Judith Shulevitz is of course right that many schools are failing to handle reports of sexual violence appropriately. Yet her proposed answer — to integrate school proceedings with police reporting — would return us to the early days of coeducation, when women, despite their formal admittance to university life, faced unconscionable barriers to learning and thriving in the form of assault and harassment without meaningful recourse.
Title IX, which compels universities to respond to these issues, does not replace the criminal law but offers an additional option for students who need help staying in school after abuse. And these students overwhelmingly tell us that, were their schools to turn over their reports to the police, they would simply report the abuse to no one at all.
Fair process for the accused is a critical component of Title IX. Counter to Ms. Shulevitz’s representation, the Department of Education provides the most robust protections for students accused of sexual assault, more than classmates facing any other disciplinary charges. Let’s encourage schools to follow Title IX rather than destroy a safety net that many survivors of abuse or assault need to stay in school.
The writers are the founding co-directors of Know Your IX, a national student campaign against campus gender-based violence.
To the Editor:
The reason the government is mandating action against sexual assault on campus is that many schools have avoided acting on their own. When statistics show that the University of Virginia expelled 180 students for cheating since 1998 while none have been expelled for sexual assault in the school’s history, it is time to mandate a re-examination of the school’s policies. The University of Virginia does not stand alone.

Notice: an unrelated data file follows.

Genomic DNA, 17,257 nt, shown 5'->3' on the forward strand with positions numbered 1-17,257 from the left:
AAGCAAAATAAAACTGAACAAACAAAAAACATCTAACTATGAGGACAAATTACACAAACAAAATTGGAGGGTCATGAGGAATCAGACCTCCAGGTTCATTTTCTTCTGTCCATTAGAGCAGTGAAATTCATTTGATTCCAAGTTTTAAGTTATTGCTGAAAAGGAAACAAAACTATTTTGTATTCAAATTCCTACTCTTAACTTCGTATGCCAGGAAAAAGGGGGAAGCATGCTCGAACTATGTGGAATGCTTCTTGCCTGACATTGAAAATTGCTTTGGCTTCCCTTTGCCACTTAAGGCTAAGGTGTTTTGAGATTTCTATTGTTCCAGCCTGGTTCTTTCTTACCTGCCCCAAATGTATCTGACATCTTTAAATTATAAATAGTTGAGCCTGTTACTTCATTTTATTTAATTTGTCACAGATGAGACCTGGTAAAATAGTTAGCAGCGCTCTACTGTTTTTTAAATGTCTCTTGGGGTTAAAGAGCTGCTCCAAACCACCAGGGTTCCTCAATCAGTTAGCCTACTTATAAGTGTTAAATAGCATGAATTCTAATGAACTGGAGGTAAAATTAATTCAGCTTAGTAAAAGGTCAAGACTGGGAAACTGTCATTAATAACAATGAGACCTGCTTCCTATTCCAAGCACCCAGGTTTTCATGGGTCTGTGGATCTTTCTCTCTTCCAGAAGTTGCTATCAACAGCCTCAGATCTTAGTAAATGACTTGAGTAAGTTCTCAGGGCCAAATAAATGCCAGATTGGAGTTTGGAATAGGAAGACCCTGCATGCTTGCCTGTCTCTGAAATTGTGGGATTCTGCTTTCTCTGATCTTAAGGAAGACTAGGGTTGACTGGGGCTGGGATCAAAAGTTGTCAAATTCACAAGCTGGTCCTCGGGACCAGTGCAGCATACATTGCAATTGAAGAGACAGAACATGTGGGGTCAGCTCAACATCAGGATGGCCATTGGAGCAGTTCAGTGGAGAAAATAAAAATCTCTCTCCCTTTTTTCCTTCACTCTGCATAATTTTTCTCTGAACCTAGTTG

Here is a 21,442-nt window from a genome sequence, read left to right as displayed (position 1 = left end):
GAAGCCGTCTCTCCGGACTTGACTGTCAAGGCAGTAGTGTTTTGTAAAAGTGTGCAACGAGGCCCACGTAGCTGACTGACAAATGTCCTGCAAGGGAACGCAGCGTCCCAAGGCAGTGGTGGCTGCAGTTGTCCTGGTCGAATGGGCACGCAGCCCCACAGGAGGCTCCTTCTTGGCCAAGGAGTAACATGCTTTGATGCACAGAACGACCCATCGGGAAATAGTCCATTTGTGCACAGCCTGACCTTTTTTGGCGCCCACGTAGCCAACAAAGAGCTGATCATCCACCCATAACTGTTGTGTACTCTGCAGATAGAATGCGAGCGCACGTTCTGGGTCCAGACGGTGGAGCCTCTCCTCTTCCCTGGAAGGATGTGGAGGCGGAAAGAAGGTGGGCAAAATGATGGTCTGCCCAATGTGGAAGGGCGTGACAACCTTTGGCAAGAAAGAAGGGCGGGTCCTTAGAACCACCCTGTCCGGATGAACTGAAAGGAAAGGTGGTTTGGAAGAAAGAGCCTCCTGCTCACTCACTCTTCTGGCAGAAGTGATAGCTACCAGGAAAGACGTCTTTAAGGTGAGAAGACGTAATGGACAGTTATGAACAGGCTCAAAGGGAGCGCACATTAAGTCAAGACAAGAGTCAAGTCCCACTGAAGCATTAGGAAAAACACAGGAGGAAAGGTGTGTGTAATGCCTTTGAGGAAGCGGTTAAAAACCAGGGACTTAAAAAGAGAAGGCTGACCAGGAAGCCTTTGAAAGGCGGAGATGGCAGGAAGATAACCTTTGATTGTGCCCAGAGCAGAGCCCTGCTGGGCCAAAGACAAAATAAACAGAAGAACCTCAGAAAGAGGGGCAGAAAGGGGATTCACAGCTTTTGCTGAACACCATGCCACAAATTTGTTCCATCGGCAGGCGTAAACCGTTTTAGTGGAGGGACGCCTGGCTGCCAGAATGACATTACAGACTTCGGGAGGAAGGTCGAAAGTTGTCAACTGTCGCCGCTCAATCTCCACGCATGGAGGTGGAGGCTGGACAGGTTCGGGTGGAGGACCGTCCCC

Adjudication of sexual assault on a college or university campus is not a criminal trial; it is to determine if there is a violation of student conduct. Many victims don’t want to endure the stress and emotional impact of a criminal trial but have the right to be safe on campus.
Bullying, verbal harassment, drinking, vandalism and racism all fall under behaviors that schools address to make their campuses safe and productive places to learn. Sexual assault should be no different.
ALLISON TOMBROS KORMAN
The writer is executive director of Culture of Respect, an organization seeking to end campus sexual assaults.
To the Editor:
Re “Confusion About College Sexual Assault” (editorial, Feb. 8):
You accurately note the inadequacy of current data regarding sexual assault on American college campuses. The Association of American Universities Campus Climate Survey on Sexual Assault and Sexual Misconduct, which will be administered by the research firm Westat to thousands of students on 28 university campuses in April, will help address this problem.
Our primary goal is to provide data to these universities that will inform their efforts to formulate policies and practices for keeping students safe and helping them to feel safe. In addition, we hope that the aggregate data, which Westat will analyze and we will make public later this year, will not only help government policy makers as they work on related legislation and administrative actions, but also make a significant contribution to the existing body of research in this important, complex field.
HUNTER R. RAWLINGS III
Association of American Universities